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I was disappointed in this concert. My perception was that the NSO played with extreme mediocrity. The string sections were making vague, uncoordinated noises all night, and there were some audible flubs in the horns. The opening of Egmont was notably anemic, as was much of Les Preludes. Krivine also appeared to lose the NSO completely at one point during Les Preludes. Lortie was as good as advertised, though I'm not sure how much good it's doing anyone to hear this specific Beethoven concerto over and over again (the BSO also performed it at Strathmore six weeks ago).

Overall, not much to like from where I sat (which as we all know does make a big difference in the KenCen concert hall).

Posted by: Lindemann777 | December 3, 2010 10:09 AM | Report abuse

This concert was excellent as Ms Midgette has stated. I am surprised that lindemann777 felt as he did because I felt just the opposite. The NSO played very well, thank you. I felt they played to the music and to me. There was feeling to the sound and the players were top notch, especially Mr. Lorte. Mr Krivine's attitude was commendable as he directed the music in a way that I found heart-warming. Very enjoyable concert from beginning to end.

Posted by: scprice546 | December 3, 2010 2:17 PM | Report abuse

Like Lindemann777, I was somewhat disappointed in the concert though I was not as critical as he or she was. I'm glad Anne gave it a good review because it was a nice holiday gift for the audience. I thought that once or twice the strings seemed to be playing catchup with the winds and "Les Preludes" seemed to sound too much like a brass band than a full orchestra. The brass certainly dominated the strings. I don't wonder what Robert Battey would have thought. Maybe this piece was spoiled forever by too many hearings on "The Lone Ranger" where it was used as the music to introduce the second half of each episode. One of my seat mates reminded me that it had also been used for the old Flash Gordon serials back in the 40's. This shouldn't imply that I didn't enjoy the concert. I did. It just didn't match up with my expectations. But I delayed a trip in order to hear the concert and am glad I did. Overall, I though the Strauss' "Don Juan" came off best. By the way, our seat is in the obstructed view, first tier which we have had for several decades now. We particularly like these seats because, with the exception of the far stage right strings (and sometimes percussion) we can see most of the orchestra which helps in understanding the music.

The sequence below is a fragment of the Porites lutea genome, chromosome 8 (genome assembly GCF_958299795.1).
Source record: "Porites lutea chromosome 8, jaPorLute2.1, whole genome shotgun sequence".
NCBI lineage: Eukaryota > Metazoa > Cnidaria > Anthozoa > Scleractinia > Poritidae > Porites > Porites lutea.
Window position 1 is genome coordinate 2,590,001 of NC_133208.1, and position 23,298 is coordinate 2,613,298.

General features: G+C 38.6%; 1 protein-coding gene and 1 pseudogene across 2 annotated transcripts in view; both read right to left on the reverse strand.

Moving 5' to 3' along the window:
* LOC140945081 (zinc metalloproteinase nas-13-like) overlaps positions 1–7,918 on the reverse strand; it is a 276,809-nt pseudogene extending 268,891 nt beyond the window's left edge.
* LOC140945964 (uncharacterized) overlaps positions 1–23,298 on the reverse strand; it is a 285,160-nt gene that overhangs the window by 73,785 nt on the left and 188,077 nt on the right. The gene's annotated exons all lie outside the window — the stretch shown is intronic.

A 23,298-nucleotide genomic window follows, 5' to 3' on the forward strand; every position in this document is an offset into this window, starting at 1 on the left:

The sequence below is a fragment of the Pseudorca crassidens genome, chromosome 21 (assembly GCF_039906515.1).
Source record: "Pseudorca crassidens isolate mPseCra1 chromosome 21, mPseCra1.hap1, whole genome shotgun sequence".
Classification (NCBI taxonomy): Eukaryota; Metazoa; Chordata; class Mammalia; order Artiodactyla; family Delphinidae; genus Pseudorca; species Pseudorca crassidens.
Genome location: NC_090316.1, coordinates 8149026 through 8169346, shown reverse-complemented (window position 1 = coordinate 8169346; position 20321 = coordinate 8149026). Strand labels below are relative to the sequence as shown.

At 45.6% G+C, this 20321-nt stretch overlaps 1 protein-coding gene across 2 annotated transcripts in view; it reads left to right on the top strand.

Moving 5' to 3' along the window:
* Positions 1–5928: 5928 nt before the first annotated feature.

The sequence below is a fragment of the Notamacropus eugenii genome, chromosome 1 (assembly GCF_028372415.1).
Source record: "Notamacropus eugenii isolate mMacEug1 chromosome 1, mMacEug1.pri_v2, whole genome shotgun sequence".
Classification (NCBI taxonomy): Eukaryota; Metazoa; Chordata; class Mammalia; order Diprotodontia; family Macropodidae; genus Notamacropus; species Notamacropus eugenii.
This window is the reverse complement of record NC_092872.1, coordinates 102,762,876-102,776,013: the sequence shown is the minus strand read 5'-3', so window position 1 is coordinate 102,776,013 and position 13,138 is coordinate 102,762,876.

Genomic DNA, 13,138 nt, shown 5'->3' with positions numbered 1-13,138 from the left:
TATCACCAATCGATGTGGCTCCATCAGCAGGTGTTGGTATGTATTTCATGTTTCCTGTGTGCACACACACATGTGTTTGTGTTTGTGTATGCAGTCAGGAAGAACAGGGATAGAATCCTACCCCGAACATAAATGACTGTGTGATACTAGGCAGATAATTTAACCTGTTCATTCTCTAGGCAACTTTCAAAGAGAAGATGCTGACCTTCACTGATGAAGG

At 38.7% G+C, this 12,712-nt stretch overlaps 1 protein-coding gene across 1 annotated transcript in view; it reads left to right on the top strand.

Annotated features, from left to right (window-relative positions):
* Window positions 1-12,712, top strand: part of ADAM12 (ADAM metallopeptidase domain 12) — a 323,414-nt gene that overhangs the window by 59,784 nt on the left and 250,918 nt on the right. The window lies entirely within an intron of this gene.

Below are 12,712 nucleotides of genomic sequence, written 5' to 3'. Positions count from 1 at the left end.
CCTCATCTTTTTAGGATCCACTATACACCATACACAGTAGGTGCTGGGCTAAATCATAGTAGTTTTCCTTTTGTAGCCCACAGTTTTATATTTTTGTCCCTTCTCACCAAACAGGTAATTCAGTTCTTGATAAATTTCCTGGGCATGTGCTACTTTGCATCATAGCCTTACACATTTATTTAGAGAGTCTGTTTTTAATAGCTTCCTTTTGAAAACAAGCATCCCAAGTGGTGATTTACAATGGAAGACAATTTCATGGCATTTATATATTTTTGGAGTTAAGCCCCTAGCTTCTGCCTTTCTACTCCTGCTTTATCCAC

Posted by: William Kirchhoff | December 3, 2010 2:19 PM | Report abuse

I was extremely disappointed with the program. It was filled with second rate war horses. I love Strauss, but why Don Juan? And how many times have we heard the Beethoven pieces? The Lizst was an especially poor choice. "The Bear Goes Over the Mountain" etc. Inasmuch as Romanticsm was the theme, why was a Wagner prelude or overture not offered? Boo and hiss. Very conventional and unimaginative program.

Posted by: richardmelanson05 | December 5, 2010 12:04 AM | Report abuse

I assume the orchestra and conductor have limited rehearsal time, so perhaps the conductor and musicians got better as they played through the concert dates.

Having said that, I long for a time when the National Symphony might retain a conductor who actually stays with the orchestra for long periods rather than doing a few "fly-ins" each season. I'm thinking of Dohnanyi (sp?) and the Cleveland (long gone), or Levine and the Met, for example. How else can one get to know both the conductor and the musicians?

This catch-as-catch can programming does not give anyone, even the audience, a chance. Why couldn't we have gotten Marin Alsop to stay for a while? Not a "big name," I guess.

Posted by: JohnRDC | December 5, 2010 8:20 AM | Report abuse

In the late 1980s I had a subscription to the Cleveland Orchestra with Christophe von Dohnanyi. It was a thrilling experience. The Cleveland was the best band in the land and the leader spent many more weeks in dreary Cleveland than today's conductors spend with their orchestras in much more exciting venues.

Posted by: richardmelanson05 | December 5, 2010 10:06 PM | Report abuse